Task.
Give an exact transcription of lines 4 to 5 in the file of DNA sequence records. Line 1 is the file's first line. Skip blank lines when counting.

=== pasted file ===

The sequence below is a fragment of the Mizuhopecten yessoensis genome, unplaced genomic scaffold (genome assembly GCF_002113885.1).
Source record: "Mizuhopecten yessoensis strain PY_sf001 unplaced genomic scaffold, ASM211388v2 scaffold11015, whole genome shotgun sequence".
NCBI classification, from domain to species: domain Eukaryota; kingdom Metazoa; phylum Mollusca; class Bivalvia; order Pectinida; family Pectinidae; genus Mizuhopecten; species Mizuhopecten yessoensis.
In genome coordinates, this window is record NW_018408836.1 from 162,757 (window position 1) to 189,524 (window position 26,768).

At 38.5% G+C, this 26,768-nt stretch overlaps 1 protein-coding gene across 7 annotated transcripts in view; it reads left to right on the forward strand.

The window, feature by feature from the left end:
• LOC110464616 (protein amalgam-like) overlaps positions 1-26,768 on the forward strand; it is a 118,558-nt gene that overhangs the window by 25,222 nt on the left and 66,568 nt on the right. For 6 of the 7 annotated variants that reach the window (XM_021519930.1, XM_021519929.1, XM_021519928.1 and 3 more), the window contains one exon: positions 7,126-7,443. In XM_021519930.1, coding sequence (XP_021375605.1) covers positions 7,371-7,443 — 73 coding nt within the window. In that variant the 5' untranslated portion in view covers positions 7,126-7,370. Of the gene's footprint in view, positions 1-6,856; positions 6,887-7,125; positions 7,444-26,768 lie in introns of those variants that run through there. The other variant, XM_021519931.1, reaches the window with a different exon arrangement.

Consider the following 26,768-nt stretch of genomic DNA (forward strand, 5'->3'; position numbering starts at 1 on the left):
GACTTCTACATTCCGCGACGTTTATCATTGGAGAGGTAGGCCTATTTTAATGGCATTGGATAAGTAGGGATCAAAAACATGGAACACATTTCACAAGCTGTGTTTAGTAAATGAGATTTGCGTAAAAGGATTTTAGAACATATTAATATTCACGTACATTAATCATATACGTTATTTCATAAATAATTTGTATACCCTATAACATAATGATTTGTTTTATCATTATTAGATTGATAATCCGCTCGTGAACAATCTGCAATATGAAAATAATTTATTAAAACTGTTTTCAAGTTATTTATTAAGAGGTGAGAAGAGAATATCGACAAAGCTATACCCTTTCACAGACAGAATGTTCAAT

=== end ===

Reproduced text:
In genome coordinates, this window is record NW_018408836.1 from 162,757 (window position 1) to 189,524 (window position 26,768).

At 38.5% G+C, this 26,768-nt stretch overlaps 1 protein-coding gene across 7 annotated transcripts in view; it reads left to right on the forward strand.